individual aubergine, courgette and spinach terrines

serves 4

    * 45mL (1 tbsp) extra virgin olive oil
    * 1 red pepper/ capsicum, stem cut off and seeds removed
    * 16-20 small heirloom or cherry tomatoes
    * 1 large aubergine/ eggplant
    * 2 courgettes
    * leaves from 1 sprig of thyme

for the filling

    * 4 large tomatoes, chopped roughly
    * 4 fresh basil leaves, finely sliced

for the spinach

    * 15g (1/2 oz/ 1 tbsp) extra virgin olive oil
    * 275g (10 oz) baby spinach leaves
    * 1 large clove of garlic, crushed
    * pinch of freshly grated nutmeg

to serve

    * a drizzle of balsamic vinegar


   1. Preheat the oven to 190C.  Line the base and sides of four 6cm (2 1/2 ") muffin rings (or four cavities in a muffin tray) with cling film.
   2. Place the red pepper and small tomatoes in a tray and drizzle over 1 tbsp of the olive oil.  Place into the preheated oven and roast for 25 minutes or until soft and slightly charred.
   3. Slice the aubergine into four equal-sized rounds.  Heat 1 tbsp of the olive oil in a frying pan and fry the aubergines on both sides until brown.  Place the aubergines on a baking sheet and cook in the oven for 10 minutes.
   4. Heat half of the remaining oil (1/2 tbsp) in the same frying pan and fry the courgettes for 2 minutes, then drain on kitchen paper.  Season with salt and pepper and sprinkle with the thyme leaves.

the filling

   1. Place the tomatoes and the rest of the oil in the same frying pan and cook over a medium-high heat until the juices have evaporated and the mix thickens (can take up to 20 minutes).
   2. Add the basil and season with salt and pepper.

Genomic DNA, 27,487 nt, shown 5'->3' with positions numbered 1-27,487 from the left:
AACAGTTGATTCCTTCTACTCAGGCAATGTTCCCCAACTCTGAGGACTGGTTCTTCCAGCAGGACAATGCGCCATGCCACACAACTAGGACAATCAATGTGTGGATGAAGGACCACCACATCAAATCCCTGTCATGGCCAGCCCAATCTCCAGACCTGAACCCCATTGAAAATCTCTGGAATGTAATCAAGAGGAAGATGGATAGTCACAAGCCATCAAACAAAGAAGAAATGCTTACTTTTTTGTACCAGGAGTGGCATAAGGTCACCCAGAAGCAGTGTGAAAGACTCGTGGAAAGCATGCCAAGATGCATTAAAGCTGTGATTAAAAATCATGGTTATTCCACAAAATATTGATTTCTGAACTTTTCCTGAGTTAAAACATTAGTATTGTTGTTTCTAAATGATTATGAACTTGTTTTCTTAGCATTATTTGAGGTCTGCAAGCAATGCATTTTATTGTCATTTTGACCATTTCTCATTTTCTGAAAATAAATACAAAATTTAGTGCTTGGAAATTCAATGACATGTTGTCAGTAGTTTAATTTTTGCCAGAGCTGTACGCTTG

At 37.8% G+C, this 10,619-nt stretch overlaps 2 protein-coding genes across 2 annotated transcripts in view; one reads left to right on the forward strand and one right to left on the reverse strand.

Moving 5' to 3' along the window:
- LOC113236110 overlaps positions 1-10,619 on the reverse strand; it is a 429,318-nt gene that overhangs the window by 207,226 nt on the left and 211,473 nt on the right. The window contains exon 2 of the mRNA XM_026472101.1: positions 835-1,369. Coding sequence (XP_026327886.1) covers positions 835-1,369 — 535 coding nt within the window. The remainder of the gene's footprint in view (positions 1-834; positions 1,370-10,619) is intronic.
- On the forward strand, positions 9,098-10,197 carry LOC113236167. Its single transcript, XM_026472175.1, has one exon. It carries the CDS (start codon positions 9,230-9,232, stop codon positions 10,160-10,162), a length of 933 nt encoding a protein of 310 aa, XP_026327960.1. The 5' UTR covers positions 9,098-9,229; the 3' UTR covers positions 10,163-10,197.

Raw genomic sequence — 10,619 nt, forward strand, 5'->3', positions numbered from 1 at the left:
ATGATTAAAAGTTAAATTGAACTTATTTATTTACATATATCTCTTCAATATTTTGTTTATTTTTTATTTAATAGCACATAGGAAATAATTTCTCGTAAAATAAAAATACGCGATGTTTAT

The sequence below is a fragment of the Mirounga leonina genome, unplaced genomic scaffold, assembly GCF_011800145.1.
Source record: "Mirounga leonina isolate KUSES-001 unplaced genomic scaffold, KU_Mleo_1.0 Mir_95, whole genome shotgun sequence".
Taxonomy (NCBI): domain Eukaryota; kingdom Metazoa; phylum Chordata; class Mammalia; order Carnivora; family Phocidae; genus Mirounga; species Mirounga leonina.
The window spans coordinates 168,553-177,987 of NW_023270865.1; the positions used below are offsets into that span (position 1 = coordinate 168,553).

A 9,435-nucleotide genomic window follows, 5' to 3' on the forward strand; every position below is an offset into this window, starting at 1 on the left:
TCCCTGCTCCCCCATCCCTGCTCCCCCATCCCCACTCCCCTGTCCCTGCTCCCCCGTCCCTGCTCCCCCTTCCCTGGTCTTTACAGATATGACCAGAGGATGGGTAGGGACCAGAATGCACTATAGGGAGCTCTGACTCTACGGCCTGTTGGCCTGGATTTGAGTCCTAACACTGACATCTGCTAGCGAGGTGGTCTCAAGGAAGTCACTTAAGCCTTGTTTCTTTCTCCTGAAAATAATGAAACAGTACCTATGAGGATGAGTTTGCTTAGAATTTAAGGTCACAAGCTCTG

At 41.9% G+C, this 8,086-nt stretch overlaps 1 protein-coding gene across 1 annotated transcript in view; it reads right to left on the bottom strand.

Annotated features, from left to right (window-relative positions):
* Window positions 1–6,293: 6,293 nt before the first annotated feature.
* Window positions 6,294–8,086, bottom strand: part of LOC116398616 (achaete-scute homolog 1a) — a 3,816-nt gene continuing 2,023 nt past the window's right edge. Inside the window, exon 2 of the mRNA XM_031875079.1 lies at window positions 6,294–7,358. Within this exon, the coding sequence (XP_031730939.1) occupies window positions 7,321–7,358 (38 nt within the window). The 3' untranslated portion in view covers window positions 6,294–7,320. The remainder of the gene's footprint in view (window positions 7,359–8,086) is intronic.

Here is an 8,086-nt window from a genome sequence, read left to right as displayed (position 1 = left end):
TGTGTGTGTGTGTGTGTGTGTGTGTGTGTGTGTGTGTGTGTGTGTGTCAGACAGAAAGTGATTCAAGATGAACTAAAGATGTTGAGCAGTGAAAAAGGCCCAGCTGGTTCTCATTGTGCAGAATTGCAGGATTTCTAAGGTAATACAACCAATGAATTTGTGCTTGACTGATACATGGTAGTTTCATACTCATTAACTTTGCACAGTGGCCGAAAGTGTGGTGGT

the spinach

   1. Cook the spinach and garlic with 1 tbsp of olive oil in a saucepan, allowing all the water to evaporate.
   2. Drain, add the nutmeg and season with salt and pepper.

to assemble


   1. Line the base of the muffin rings with the spinach leaves (about 1cm thick), making sure the leaves overlap, leaving no gaps.  To make the aubergine terrine pictured above, use an aubergine slice for the base as well as the top.
   2. Place the courgettes around the edges of each ring, overlapping slightly.
   3. Divide the tomato mixture equally among the ring, pressing down well.
   4. Place the aubergines on top, trimming the edges to fit.
   5. Seal the top with cling film and pierce the base to allow any liquid to escape.  If you are using a muffin tin: pierce the top of your terrines and, holding a paper-towel-lined tray on top of the muffin tin, flip the tin upside down.
   6. Chill overnight.

to serve

   1. Remove the terrines carefully from the rings (or simply lift the muffin tin up) and serve with diced roasted pepper and the roasted tomatoes, drizzled with balsamic vinegar.
5  COOKING / Vegetarian / Vegan / sesame soba with edamame/ asparagus and sweet potato tempura on: March 04, 2011 08:23:12 AM
For more photos and the full post you can drop by my blog:
http://foodieandthechef.com/2011/02/sesame-soba-with-edamame-asparagus-and-sweet-potato-tempura/ (Website no longer exists. - jungrrl)


http://foodieandthechef.com/wordpress/wp-content/uploads/2011/02/IMG_4711-1024x625.jpg

A Japanese lunch: nutty sesame soba noodles with edamame (vegan) served alongside light-as-air asparagus and sweet potato tempura (vegetarian).

sesame soba with edamame/ asparagus and sweet potato tempura
serves 4

for the soba

1 packet (250g) dried soba/ buckwheat noodles (or any Asian thin noodle)
1 tbsp olive oil
4 purple Asian eschalots, finely diced
1 tbsp finely chopped fresh ginger
2 large garlic cloves, finely sliced
450g packet of frozen shelled edamame beans (from any Asian grocer) use fresh if you can get your hands on them !
1 tbsp tamari soy sauce
1 tbsp mirin
1 tbsp sesame oil
toasted sesame seeds or seven-ingredient red pepper powder (nanami/ shichimi tohgarashi)

for the tempura

2 bunches/ 18 sticks of asparagus
1 large sweet potato, peeled and cut into thin slices
1 egg
1 cup (240 ml) chilled soda water
cup (70g) plain/ all purpose flour
cup (70g) cornflour/cornstarch